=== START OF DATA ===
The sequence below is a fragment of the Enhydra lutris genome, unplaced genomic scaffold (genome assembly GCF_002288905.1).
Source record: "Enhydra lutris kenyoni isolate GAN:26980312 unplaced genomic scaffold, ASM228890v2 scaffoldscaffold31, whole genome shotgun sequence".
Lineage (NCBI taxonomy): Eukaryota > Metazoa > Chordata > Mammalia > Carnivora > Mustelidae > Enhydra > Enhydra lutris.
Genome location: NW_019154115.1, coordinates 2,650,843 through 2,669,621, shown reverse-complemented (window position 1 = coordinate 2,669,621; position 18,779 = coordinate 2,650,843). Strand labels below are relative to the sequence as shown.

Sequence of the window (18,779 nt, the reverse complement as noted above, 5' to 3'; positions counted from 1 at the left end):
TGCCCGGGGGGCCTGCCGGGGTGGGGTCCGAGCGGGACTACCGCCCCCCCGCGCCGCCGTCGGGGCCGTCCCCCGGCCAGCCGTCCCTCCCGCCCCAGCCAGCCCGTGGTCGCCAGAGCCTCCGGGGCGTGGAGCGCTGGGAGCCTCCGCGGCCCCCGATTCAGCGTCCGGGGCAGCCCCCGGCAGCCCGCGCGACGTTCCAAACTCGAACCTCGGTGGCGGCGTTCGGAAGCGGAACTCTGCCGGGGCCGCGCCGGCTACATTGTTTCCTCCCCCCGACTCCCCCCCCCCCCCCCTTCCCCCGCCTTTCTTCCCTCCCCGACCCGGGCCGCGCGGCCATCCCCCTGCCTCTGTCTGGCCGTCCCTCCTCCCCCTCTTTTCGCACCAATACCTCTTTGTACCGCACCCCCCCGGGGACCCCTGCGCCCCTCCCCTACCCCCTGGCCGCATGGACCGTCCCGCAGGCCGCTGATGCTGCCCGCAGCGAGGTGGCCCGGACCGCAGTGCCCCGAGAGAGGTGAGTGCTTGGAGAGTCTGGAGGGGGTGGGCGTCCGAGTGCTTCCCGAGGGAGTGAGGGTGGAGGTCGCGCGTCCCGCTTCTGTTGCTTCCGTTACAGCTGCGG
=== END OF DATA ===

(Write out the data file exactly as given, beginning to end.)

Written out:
The sequence below is a fragment of the Enhydra lutris genome, unplaced genomic scaffold (genome assembly GCF_002288905.1).
Source record: "Enhydra lutris kenyoni isolate GAN:26980312 unplaced genomic scaffold, ASM228890v2 scaffoldscaffold31, whole genome shotgun sequence".
Lineage (NCBI taxonomy): Eukaryota > Metazoa > Chordata > Mammalia > Carnivora > Mustelidae > Enhydra > Enhydra lutris.
Genome location: NW_019154115.1, coordinates 2,650,843 through 2,669,621, shown reverse-complemented (window position 1 = coordinate 2,669,621; position 18,779 = coordinate 2,650,843). Strand labels below are relative to the sequence as shown.

Sequence of the window (18,779 nt, the reverse complement as noted above, 5' to 3'; positions counted from 1 at the left end):
TGCCCGGGGGGCCTGCCGGGGTGGGGTCCGAGCGGGACTACCGCCCCCCCGCGCCGCCGTCGGGGCCGTCCCCCGGCCAGCCGTCCCTCCCGCCCCAGCCAGCCCGTGGTCGCCAGAGCCTCCGGGGCGTGGAGCGCTGGGAGCCTCCGCGGCCCCCGATTCAGCGTCCGGGGCAGCCCCCGGCAGCCCGCGCGACGTTCCAAACTCGAACCTCGGTGGCGGCGTTCGGAAGCGGAACTCTGCCGGGGCCGCGCCGGCTACATTGTTTCCTCCCCCCGACTCCCCCCCCCCCCCCCTTCCCCCGCCTTTCTTCCCTCCCCGACCCGGGCCGCGCGGCCATCCCCCTGCCTCTGTCTGGCCGTCCCTCCTCCCCCTCTTTTCGCACCAATACCTCTTTGTACCGCACCCCCCCGGGGACCCCTGCGCCCCTCCCCTACCCCCTGGCCGCATGGACCGTCCCGCAGGCCGCTGATGCTGCCCGCAGCGAGGTGGCCCGGACCGCAGTGCCCCGAGAGAGGTGAGTGCTTGGAGAGTCTGGAGGGGGTGGGCGTCCGAGTGCTTCCCGAGGGAGTGAGGGTGGAGGTCGCGCGTCCCGCTTCTGTTGCTTCCGTTACAGCTGCGG